map of the Rif Chain (after Saadi et al. 1980, Wildi 1983 and Boccaletti et al. 1985, modified): 1 – Post-orogenic and Pliocene-Quaternary
deposits. Internal Domain: 2 – Ghomaride and Sebtide Nappes, 3 – “Dorsale Calcaire”. Predorsalian and Flysch Basin Domains: 4 – Pre-
dorsalian Units, 5—6 – Mauretanian Domain (“Tisirène” and “Beni Ider” Nappes, respectively), 7 – Mixed Successions. External Domain;
Massylian sub-Domain: 8 – “Melloussa-Chouamat” Nappe, 9a – Numidian Sequence, 9b – supra-Numidian Interval. Intra-Rif sub-Do-
main: 10 – Intra-Rifian Zones, 11 – Intra-Rifian Nappes, 12 – Asilah-Larache Sandstones (Habt Nappe), 13 – Meso-Rifian Zone,
14 – Pre-Rifian Zone, 15 – main back-thrust front, 16 – overthrust or nappe boundary, 17 – strike slip faults. c – Geological map
of Seqedla area (simplified and modified from the Geological Map of Tanger Al Manzla, 1:50,000).       (Continued on next page.)

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Fig. 1.   (Caption contiued)   Tanger Unit (Intra-Rif sub-Domain): 1 – marls and marly limestones with “yellowish nodules” and clay facies
(Campanian—Maastrichtian), 2  – clay facies (Campanian—Maastrichtian),  3  – marls with black flint (Suessonian facies) (Lower Paleocene—
Upper Eocene), 4 – marls with thin-bedded turbiditic sandstones (Middle Eocene—Oligocene), 5 – marls with thick-bedded turbiditic sandstones
(Burdigalian—Serravallian). Numidian Sequence: 6a – Brown mudrocks to rare Tubotomaculum, 6b – Variegated Clays with Tubotomaculum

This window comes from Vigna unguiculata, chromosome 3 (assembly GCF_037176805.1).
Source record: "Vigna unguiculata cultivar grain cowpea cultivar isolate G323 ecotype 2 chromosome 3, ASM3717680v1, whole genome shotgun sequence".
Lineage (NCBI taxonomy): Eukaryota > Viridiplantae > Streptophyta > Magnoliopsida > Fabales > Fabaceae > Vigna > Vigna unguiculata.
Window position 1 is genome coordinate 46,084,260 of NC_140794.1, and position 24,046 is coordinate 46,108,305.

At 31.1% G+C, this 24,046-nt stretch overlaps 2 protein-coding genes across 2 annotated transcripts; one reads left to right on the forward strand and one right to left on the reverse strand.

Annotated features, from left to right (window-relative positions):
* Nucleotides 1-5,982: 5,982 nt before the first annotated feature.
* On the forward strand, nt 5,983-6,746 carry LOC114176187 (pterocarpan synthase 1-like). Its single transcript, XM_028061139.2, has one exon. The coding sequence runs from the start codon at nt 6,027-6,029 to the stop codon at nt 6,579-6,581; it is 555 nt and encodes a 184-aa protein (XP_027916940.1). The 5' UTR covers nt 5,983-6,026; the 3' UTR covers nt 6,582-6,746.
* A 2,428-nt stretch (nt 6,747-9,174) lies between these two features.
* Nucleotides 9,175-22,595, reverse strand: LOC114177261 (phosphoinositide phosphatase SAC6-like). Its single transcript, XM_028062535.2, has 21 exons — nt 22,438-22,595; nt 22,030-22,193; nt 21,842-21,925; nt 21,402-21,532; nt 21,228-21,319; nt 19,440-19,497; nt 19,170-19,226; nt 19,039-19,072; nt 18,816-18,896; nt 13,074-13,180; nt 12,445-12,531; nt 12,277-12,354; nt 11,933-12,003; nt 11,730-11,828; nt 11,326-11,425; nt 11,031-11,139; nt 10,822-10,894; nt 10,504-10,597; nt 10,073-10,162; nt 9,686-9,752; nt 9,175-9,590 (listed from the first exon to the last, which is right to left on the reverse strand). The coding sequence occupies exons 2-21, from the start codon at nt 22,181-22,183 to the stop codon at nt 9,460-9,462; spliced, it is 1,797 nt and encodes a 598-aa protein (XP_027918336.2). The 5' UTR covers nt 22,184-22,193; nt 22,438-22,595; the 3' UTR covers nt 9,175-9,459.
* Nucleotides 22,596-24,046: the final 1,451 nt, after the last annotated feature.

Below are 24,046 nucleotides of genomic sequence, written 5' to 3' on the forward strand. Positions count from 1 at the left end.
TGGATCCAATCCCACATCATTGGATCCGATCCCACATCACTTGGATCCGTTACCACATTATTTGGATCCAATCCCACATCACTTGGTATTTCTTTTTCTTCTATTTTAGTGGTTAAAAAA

(Upper Oligocene), 7  – Numidian Flysch (Aquitanian), 8  – marls and sandstones with “countourites” facies (Burdigalian). Quaternary to
Recent deposits (fluvial terraces and continental alluvial aprons): 9 – Lower Quaternary to Recent deposits (Salétien to Soltanien), 10 – Rharbian
and present deposits. Conventional symbols: 11 – geological trace, 12 – track, 13 – hydrographic network, 14 – main road, 15 – height spot,
16 – railroad, 17 – strike-slip fault, 18 – thrust, 19 – back-thrust, 20 – location of the stratigraphic section, 21 – location of the cross-section.

et al. 1991; Tejera de Leon 1993; Chalouan et al. 2001; Za-
kir & Chalouan 2003; Zakir 2004).

The Intra-Rif nappes display a simple internal structure

characterized by open folds and, locally, by a pre-nappe
cleavage (Leblanc 1979). They overthrust the Meso-Rif
and Pre-Rif sub-Domains, and they are tectonically over-
lain by the Numidian Nappe (Fig. 1b).

The Intra-Rif sub-Domain and, in particular, the Tanger